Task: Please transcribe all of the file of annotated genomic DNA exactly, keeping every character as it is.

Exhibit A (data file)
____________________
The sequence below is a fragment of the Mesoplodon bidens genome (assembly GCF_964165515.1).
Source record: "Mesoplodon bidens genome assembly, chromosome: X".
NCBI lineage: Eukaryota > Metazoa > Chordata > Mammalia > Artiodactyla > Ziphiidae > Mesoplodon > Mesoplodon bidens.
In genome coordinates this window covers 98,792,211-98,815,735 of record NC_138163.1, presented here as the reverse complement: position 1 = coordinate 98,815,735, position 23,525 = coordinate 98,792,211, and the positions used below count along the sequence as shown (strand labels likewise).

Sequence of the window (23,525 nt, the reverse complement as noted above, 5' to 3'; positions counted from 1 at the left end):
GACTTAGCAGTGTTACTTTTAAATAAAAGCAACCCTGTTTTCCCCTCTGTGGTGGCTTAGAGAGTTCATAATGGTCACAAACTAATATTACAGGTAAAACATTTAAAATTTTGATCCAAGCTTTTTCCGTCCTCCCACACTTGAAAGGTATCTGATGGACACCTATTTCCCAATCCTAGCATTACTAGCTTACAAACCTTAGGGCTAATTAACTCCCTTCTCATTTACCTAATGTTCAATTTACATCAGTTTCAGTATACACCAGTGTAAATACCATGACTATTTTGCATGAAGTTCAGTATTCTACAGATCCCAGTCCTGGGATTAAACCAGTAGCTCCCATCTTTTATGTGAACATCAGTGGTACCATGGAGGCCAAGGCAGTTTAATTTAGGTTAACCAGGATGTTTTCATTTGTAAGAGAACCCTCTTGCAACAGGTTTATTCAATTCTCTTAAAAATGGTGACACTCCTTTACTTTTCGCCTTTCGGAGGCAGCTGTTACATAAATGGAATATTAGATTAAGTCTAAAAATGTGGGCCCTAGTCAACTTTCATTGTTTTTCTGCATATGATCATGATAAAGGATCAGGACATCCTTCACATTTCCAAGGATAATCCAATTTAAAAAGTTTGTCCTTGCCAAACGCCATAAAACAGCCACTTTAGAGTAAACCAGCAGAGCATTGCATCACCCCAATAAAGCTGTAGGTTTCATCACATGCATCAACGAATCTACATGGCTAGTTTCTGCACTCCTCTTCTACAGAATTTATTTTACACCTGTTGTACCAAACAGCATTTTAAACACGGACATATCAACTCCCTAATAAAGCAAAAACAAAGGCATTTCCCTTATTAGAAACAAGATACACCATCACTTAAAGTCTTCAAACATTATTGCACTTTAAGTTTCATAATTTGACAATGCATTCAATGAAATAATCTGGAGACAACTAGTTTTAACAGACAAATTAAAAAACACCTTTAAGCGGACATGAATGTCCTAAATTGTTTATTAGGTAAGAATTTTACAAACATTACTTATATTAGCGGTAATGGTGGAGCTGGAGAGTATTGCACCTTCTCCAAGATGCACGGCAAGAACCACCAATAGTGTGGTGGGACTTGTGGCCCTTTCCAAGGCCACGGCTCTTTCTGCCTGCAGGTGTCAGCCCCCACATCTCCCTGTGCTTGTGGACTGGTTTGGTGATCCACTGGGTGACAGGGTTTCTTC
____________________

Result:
The sequence below is a fragment of the Mesoplodon bidens genome (assembly GCF_964165515.1).
Source record: "Mesoplodon bidens genome assembly, chromosome: X".
NCBI lineage: Eukaryota > Metazoa > Chordata > Mammalia > Artiodactyla > Ziphiidae > Mesoplodon > Mesoplodon bidens.
In genome coordinates this window covers 98,792,211-98,815,735 of record NC_138163.1, presented here as the reverse complement: position 1 = coordinate 98,815,735, position 23,525 = coordinate 98,792,211, and the positions used below count along the sequence as shown (strand labels likewise).

Sequence of the window (23,525 nt, the reverse complement as noted above, 5' to 3'; positions counted from 1 at the left end):
GACTTAGCAGTGTTACTTTTAAATAAAAGCAACCCTGTTTTCCCCTCTGTGGTGGCTTAGAGAGTTCATAATGGTCACAAACTAATATTACAGGTAAAACATTTAAAATTTTGATCCAAGCTTTTTCCGTCCTCCCACACTTGAAAGGTATCTGATGGACACCTATTTCCCAATCCTAGCATTACTAGCTTACAAACCTTAGGGCTAATTAACTCCCTTCTCATTTACCTAATGTTCAATTTACATCAGTTTCAGTATACACCAGTGTAAATACCATGACTATTTTGCATGAAGTTCAGTATTCTACAGATCCCAGTCCTGGGATTAAACCAGTAGCTCCCATCTTTTATGTGAACATCAGTGGTACCATGGAGGCCAAGGCAGTTTAATTTAGGTTAACCAGGATGTTTTCATTTGTAAGAGAACCCTCTTGCAACAGGTTTATTCAATTCTCTTAAAAATGGTGACACTCCTTTACTTTTCGCCTTTCGGAGGCAGCTGTTACATAAATGGAATATTAGATTAAGTCTAAAAATGTGGGCCCTAGTCAACTTTCATTGTTTTTCTGCATATGATCATGATAAAGGATCAGGACATCCTTCACATTTCCAAGGATAATCCAATTTAAAAAGTTTGTCCTTGCCAAACGCCATAAAACAGCCACTTTAGAGTAAACCAGCAGAGCATTGCATCACCCCAATAAAGCTGTAGGTTTCATCACATGCATCAACGAATCTACATGGCTAGTTTCTGCACTCCTCTTCTACAGAATTTATTTTACACCTGTTGTACCAAACAGCATTTTAAACACGGACATATCAACTCCCTAATAAAGCAAAAACAAAGGCATTTCCCTTATTAGAAACAAGATACACCATCACTTAAAGTCTTCAAACATTATTGCACTTTAAGTTTCATAATTTGACAATGCATTCAATGAAATAATCTGGAGACAACTAGTTTTAACAGACAAATTAAAAAACACCTTTAAGCGGACATGAATGTCCTAAATTGTTTATTAGGTAAGAATTTTACAAACATTACTTATATTAGCGGTAATGGTGGAGCTGGAGAGTATTGCACCTTCTCCAAGATGCACGGCAAGAACCACCAATAGTGTGGTGGGACTTGTGGCCCTTTCCAAGGCCACGGCTCTTTCTGCCTGCAGGTGTCAGCCCCCACATCTCCCTGTGCTTGTGGACTGGTTTGGTGATCCACTGGGTGACAGGGTTTCTTC